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Sunday, 18 April 2021 16:59

Should your next car be an EV? That is a $40,000-plus question

The front view of the Nissan LEAF. The front view of the Nissan LEAF. Photo: Sam Varghese

COMMENT With a fair amount of media coverage in recent times focusing on the future use — or non-use — of electric vehicles in Australia, I thought it might be a good idea to provide a perspective from an actual user.

Much of what I have read is from publicity material provided by the companies that sell EVs, while another load of articles comes from those who review cars. This is not to say that there is a lot of fiction in this mass of material, but merely that the perspective of a user is always different.

This is not a review; I am the last person who is technically qualified to write one. It is just my musings about using an EV for the past eight months, what I perceive as the pros and the cons. Your mileage may vary.

The decision to write about my Nissan LEAF was taken in part because I have seen just three other EVs on the road in the time that I have been driving it: one MG and two Teslas. And all those were spotted during the last 30 days.

This is not surprising, given that the take-up rate is so low; official statistics say there are something in the range of 20,000 EVs in the country. Maybe my experience will help someone decide either way. Or it may be a waste of time to read what follows.

leaf side view

Whenever there is something written or discussed about EVs, the focus is generally on the price. To some extent this focus is justified, because there are numerous families and individuals who cannot afford to raise the amount needed to buy an EV for personal use.

But for many others, it is a matter of priorities; and people are often willing to give up some things in order to buy others. Many prioritise annual holidays or foreign trips or even fancy clothes and cannot do without these. For people in this category, it depends on the value you attach to owning an EV. As an aside, I haven't bought any new clothes for the last five years.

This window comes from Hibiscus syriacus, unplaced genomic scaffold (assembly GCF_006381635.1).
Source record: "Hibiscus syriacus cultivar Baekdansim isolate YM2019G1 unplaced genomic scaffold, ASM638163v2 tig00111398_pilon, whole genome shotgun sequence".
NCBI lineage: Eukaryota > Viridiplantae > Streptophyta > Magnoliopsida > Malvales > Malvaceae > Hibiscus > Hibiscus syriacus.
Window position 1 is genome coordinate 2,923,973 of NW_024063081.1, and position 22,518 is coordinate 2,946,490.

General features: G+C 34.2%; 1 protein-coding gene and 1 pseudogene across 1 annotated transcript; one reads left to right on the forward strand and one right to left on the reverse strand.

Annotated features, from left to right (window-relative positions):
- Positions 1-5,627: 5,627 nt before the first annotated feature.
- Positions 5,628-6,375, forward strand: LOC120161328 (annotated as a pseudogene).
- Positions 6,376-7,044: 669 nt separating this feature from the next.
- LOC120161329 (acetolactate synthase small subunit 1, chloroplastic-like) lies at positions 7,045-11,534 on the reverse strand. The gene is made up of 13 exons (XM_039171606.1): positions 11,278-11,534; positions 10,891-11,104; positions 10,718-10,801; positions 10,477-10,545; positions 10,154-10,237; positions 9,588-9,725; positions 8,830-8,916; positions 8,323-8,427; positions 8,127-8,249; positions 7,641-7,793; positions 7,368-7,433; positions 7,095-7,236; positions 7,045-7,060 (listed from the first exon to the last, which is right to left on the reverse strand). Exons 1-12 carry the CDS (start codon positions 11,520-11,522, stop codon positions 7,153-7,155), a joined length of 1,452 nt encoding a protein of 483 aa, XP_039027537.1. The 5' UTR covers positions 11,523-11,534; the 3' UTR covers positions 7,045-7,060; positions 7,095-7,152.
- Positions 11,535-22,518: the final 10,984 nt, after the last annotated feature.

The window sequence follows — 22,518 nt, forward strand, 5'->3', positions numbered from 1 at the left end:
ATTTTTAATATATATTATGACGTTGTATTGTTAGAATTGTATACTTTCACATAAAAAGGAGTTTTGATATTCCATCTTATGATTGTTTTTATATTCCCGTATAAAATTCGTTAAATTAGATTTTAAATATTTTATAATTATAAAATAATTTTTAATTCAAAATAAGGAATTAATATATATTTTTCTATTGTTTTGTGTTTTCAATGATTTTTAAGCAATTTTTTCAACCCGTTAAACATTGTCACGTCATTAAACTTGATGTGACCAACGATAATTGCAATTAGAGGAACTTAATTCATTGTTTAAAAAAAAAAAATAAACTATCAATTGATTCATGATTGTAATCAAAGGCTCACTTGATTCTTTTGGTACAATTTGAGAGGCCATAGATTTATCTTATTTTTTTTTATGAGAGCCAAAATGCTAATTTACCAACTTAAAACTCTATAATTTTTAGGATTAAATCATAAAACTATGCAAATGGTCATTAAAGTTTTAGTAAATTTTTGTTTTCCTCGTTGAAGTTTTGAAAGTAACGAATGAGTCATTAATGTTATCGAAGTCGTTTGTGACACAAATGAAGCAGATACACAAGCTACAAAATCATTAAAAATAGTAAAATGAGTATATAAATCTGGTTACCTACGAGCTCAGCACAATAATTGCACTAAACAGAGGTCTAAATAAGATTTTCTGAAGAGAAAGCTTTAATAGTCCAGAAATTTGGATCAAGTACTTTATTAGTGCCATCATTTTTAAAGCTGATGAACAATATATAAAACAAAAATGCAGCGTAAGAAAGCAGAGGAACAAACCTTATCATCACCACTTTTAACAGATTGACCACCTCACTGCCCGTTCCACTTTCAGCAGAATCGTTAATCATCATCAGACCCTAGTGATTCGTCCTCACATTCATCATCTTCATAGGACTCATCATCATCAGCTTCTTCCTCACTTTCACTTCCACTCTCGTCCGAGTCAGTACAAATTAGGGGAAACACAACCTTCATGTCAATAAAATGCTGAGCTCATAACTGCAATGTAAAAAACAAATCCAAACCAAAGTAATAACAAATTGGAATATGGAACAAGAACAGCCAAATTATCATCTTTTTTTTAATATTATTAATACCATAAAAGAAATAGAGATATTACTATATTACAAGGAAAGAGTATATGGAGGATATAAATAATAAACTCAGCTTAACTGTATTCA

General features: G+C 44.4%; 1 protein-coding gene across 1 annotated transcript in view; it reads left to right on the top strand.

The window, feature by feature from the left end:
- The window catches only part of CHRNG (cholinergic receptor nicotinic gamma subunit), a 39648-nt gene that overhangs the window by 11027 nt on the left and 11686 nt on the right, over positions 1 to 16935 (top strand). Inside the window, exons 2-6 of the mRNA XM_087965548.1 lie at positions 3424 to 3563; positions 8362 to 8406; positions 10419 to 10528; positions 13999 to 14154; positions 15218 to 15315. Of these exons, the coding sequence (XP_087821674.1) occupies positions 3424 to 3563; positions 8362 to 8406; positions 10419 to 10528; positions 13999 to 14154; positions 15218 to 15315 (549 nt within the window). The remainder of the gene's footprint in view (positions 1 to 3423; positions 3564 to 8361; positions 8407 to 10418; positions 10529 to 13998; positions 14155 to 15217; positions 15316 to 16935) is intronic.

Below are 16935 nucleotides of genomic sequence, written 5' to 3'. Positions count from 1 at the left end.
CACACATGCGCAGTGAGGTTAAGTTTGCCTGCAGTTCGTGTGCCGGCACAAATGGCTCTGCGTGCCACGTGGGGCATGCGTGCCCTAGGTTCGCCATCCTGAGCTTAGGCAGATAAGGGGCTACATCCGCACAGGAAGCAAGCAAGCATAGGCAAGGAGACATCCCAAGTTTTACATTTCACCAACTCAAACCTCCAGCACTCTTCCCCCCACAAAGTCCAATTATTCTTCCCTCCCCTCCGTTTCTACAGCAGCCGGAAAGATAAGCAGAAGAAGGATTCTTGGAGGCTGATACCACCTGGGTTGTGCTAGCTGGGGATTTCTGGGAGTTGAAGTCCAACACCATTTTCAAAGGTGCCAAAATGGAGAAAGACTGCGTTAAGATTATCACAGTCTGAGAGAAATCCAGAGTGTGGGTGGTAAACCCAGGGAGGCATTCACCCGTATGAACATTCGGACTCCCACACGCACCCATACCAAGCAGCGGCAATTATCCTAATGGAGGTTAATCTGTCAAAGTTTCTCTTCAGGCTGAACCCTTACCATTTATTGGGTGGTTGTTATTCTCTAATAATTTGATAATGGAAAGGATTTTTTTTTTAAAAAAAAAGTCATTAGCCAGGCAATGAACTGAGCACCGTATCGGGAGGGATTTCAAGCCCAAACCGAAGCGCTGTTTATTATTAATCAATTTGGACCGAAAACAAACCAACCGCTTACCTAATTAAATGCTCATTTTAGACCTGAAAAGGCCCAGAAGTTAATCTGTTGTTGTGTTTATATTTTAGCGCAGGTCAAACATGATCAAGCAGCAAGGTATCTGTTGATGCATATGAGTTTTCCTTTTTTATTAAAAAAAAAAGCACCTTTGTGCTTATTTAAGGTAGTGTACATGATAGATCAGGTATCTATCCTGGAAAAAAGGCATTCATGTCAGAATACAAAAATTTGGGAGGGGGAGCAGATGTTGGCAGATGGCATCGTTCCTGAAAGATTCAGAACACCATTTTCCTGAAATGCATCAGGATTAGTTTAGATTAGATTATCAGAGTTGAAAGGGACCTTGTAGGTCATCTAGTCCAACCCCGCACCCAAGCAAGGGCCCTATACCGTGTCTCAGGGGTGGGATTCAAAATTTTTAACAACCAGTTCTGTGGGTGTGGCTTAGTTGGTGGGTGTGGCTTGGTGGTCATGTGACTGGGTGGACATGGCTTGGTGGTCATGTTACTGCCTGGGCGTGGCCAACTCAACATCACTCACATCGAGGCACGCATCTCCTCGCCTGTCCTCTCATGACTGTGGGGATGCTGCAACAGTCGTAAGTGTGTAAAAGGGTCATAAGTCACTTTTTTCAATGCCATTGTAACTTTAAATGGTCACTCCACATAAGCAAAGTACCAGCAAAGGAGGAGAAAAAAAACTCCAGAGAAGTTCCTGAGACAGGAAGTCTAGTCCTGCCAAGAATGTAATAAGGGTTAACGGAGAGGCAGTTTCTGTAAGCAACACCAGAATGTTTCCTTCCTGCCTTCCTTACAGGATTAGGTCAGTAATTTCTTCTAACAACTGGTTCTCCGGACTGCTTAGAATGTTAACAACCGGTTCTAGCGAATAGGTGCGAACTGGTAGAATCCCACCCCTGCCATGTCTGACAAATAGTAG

Though the initial outlay is high, over the long term one will definitely save money, due to the much lower running and servicing costs. For those who are conscious of the damage they do to the environment, again it is a net positive as one American study has shown.

To actual prices, the MG ZS costs $43,900, the LEAF about $53,000, the Hyundai Kona about $65,000 and there is a BMW model in Australia too for about $75,591. The Tesla is in the $70,000-plus bracket too.

charge amount

A full charge of the LEAF gives anything from 263km to 300km.

Another issue that is much discussed is the range that one gets from an EV, with the fact that there is a lack of charging stations a major inhibitor. This is a typical chicken and egg situation and only when there is increased take-up will the owners of shopping centres and other venues where people tend to congregate install charging units.

Once again, the MG ZS gives 263km, the LEAF about 270km, the Hyundai Kona about 485km and the BMW model approximately 260km on a full charge.

Now to some personal observations. I was fortunate to buy my LEAF just before the lockdown last August. That meant the negotiations over price for a showroom model were much easier than if I had gone to the showroom during a period when sales were at their normal level (however low that is).

navigation screen

The navigation interface on the LEAF is a little cluttered.

There are three ways to charge the LEAF: a charging cord with a standard Australian plug comes with the car, one can get a charger put in for about $2000 or else one can use a charger at the dealership. It takes about 24 hours, six hours and between an hour and two respectively to charge using these three options. I have never used the home plug-point option as a company that installs chargers put one in for me despite the lockdown. I have yet to charge the LEAF outside my house.